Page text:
This is a spiritual not religious program … Now lets close with the lords prayer

    Keep the focus on yourself ….. I am responsible to extend the hand of AA

    We have no dues or fees …. But get yourself a big book

    Anything you put before the program you will loose …. My wife and family don’t understand why all I do is go to meetings

    No relationships in the first year …. Our basic inability to have a relationship with another human being

    keep the focus on yourself …. our problem has been our self centeredness

    I can go on and on and on and on with this and you want to know why people in the rooms loose it …. Its because the philosophy is inherently flawed … you cant go in a straight line all you do is wander in a meandering circle sooner or later …. its nutsvile

    glad to be cult free another day ……:)

  • JOHNNY CRASH NYC

    Cuda first 8 cults are serious law breakers … 9 is very …. visible …. 10 is known as a hollywood cult … AA is a secret cult like the free masons or the skull and bones …. thats what makes it really dangerous …. you don’t know its a cult when you join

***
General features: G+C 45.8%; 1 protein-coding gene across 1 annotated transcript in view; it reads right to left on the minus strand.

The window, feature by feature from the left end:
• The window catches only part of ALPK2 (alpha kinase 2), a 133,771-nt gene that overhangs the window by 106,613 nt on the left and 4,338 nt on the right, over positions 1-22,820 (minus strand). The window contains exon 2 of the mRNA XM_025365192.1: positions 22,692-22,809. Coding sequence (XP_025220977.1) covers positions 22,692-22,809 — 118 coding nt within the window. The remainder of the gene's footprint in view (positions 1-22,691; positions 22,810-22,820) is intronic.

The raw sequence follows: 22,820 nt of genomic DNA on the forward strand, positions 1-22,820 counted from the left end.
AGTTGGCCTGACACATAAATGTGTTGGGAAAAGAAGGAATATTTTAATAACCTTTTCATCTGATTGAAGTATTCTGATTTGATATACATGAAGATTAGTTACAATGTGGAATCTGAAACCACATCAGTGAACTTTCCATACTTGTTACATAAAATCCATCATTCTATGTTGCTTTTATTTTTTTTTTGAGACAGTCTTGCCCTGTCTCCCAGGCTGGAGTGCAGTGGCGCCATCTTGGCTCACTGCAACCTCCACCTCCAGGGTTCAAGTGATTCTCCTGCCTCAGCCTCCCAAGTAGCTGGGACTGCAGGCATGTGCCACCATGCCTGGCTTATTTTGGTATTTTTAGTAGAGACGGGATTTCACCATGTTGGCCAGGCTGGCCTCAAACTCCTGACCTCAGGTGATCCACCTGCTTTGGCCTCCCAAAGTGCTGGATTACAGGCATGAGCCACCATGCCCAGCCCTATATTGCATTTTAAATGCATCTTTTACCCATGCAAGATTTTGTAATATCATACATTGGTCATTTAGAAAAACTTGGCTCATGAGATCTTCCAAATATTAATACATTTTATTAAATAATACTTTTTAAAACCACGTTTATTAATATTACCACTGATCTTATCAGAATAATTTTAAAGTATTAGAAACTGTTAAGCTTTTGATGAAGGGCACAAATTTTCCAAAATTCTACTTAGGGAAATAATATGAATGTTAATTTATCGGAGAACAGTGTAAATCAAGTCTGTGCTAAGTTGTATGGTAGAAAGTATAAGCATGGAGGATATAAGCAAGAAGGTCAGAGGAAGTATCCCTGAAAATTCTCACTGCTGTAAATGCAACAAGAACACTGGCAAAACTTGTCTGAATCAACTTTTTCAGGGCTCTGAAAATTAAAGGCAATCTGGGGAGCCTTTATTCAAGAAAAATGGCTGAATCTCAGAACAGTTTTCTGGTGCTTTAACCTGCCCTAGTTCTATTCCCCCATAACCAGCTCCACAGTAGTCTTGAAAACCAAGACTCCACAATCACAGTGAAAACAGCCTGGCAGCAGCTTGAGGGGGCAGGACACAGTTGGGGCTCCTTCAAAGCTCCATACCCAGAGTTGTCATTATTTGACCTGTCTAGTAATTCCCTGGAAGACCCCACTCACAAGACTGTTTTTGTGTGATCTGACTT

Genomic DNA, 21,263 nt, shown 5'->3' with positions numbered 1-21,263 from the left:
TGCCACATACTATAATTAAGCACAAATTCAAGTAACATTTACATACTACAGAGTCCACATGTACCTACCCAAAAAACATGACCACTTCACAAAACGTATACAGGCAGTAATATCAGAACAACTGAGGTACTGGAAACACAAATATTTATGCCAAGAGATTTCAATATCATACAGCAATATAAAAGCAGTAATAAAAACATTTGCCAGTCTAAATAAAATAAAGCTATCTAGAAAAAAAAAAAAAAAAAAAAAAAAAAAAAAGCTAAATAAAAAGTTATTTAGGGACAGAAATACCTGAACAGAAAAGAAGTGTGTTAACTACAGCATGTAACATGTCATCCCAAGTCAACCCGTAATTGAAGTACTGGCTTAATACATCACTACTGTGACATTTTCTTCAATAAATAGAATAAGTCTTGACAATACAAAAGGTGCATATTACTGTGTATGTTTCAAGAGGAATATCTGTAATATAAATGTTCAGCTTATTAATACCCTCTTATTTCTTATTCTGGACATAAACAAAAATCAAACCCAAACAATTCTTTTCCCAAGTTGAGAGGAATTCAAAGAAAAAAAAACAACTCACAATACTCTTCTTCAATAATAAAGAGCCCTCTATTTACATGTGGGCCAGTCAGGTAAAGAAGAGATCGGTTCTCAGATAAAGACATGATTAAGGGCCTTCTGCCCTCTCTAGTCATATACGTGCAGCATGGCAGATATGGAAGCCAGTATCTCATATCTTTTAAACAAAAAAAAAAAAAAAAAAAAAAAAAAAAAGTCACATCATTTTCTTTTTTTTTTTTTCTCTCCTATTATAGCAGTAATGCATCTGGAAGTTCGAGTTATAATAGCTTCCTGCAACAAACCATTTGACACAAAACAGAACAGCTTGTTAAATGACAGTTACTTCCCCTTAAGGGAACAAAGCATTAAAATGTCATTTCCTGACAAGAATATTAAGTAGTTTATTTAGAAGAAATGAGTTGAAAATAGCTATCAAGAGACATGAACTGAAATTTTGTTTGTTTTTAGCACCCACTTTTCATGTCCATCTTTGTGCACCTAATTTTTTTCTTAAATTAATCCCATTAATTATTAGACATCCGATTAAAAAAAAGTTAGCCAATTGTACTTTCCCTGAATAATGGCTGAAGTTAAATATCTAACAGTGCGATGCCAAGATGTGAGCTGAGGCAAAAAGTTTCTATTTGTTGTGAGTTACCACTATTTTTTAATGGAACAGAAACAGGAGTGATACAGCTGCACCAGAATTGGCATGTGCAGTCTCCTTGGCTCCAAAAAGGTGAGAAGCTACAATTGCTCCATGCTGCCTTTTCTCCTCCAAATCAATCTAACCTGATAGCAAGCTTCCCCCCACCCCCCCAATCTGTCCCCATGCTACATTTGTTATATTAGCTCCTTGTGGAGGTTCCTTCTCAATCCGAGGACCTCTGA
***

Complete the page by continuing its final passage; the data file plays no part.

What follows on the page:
• yahoo

    No wonder a lot of people put guns to their heads in AA/NA. When I was using I never once thought about killing myself but when in the rooms I thought of it constantly after 3 years. It wasn’t until I opened my eyes & ears to the bullshit that I stopped taking meds & suicidal thoughts went away. I do believe AA is the cult of Bill Ws personality. The fear-mongering in the rooms kills any self-confidence & self-esteem in people who are already vunerable from the effects of using.

  • Z

    @yahoo, cult of *Bill W’s personality*, now that really makes sense!

    I still have suicidal ideation when the pain gets too bad. I don’t think it’s natural to me — I have an optimistic nature and all that — it’s that double bind that catches me in its vise and when the pain grips me tight I feel I would be willing to renounce anything, even life, just to get away from it.